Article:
Of course, most astronomers are hoping Hubble will hang around much longer. Now the Space Frontier Foundation has taken up the cause as well, backing the idea of a robotic mission that could facilitate a later upgrade.
“One of the crazy ironies of this entire situation is that since they decided not to use the shuttle to save it, NASA is planning to spend millions on an automated spacecraft to dock with Hubble and bring it down in a ‘controlled’ manner,” said the group's founder, Rick Tumlinson. “If they can do that, why can’t they use a similar commercial spacecraft to push it up to an orbit accessible by shuttle or space station crews, or to a high ‘storage’ orbit where it can wait until a long-term solution is found? It defies logic.”
If Hubble can be serviced, it won't be merely to keep the telescope running at its current capability. Scientists and engineers have been preparing two new imaging devices for installation: the Wide Field Camera 3 and the Cosmic Origins Spectrograph. Check the Hubblesite to refresh your memory about the intended servicing mission and how it could extend our space vision even farther.
Here are some of your comments on Hubble, Sedna and the definition of planethood:
Phil Pennington, Houston: "Why can't NASA purchase a standby rescue mission from the Russians to make the Hubble Space Telescope repair safe? If the mission is needed, it can be launched immediately, and if not it can be scrubbed. Surely the Hubble is worth the investment."
Edna, Anderson, S.C., on the planetoid Sedna: "I think they should drop the 'S' and name it Edna."
Greg Curti Sr., Mechanicsville, Va.: "I think if this discovery (Sedna) is in fact a new planet, then that would be really cool. I hope that NASA will have one of its deep-space probes check out Sedna and send back some pictures."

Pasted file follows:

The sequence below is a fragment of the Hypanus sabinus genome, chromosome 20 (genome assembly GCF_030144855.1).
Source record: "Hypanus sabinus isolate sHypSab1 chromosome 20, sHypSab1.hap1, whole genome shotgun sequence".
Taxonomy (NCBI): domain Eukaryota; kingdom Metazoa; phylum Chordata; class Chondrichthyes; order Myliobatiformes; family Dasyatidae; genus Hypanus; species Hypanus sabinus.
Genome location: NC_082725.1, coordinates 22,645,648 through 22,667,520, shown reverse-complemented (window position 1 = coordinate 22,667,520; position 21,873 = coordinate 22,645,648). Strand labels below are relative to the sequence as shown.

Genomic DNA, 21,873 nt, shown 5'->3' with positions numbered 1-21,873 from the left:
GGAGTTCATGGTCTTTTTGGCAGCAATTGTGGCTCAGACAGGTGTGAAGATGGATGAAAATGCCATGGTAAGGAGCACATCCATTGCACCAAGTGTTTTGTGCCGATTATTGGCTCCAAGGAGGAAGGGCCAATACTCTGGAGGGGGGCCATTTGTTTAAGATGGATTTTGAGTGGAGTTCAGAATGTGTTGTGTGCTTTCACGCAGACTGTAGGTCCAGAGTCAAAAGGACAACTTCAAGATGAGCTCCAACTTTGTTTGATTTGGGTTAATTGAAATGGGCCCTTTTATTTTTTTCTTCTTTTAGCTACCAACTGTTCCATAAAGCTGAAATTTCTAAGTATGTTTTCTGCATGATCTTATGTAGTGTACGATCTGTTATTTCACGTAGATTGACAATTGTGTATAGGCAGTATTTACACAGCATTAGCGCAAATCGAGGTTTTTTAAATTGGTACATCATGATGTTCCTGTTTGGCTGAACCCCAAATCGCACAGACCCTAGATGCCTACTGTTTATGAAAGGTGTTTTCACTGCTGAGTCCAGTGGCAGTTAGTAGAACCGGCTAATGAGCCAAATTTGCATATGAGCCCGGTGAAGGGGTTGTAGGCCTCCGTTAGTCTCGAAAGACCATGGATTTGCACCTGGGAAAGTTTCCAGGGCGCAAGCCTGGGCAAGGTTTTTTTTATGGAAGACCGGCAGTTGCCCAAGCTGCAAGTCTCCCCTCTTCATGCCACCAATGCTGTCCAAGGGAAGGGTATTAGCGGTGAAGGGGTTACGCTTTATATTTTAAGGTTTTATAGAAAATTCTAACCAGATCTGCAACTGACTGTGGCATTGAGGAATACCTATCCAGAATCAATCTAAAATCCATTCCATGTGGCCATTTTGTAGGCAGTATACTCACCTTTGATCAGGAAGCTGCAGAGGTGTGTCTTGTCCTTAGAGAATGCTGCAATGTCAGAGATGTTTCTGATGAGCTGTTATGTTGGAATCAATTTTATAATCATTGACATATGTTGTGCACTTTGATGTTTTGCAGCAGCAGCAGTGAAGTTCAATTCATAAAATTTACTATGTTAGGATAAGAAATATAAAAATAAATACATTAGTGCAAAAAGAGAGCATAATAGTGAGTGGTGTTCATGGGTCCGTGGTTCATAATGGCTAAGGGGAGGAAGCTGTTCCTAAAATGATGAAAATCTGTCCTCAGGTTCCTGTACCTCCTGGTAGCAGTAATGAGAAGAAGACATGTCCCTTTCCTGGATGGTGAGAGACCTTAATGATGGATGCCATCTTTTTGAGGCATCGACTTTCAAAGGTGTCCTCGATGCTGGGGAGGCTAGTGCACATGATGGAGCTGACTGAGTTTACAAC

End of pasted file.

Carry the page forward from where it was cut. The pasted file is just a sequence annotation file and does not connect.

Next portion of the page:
Everette Short: "This planet's existence was predicted over 30 years ago. I believe they called it 'Chiron.' Anyone else remeber this?"
James: "The term 'planet' is an archaic term needing either an updated definition or complete replacement. ... 'Stellar satellites' of varying classes would be more appropriate, or redefining planet to be any body of matter orbiting around a stellar mass, further subdivided by classes describing diameter, orbit, mean temperature, mass, atmosphere, and composition (DOTMAC Classification)."
Wade Whitlock, Aberdeen, Md.: "An idea for the astronomers who want to make their classifications neater. How about we eliminate the 'planet' classification altogether? In fact, how about we ignore size as well? Substitute 'Silicon Belt Object' for the inner three major and the swarm of minor Sol-orbiting objects, 'Gas Belt Objects' for the big guys, and 'Ice Belt Objects' for the Kuiper Belt and Oort Cloud stuff. Toss Pluto into the Ice Belt and the problem goes away! No more undefined wanderers! And moons remain moons regardless of composition or position. Might we say that this is a more 'object-ive' scheme?"
• March 18, 2004 | 10 p.m. ET
Scientific questions on the World Wide Web:
• Discovery.com: Can earthly telescopes replace Hubble?
• BBC: Have old teeth unraveled Anglo-Saxon legacy?
• Scientific American: Will physicists get their dream machine?
• Nat. Geographic: Do birds and monkeys understand each other?
• March 17, 2004 | 8 p.m. ET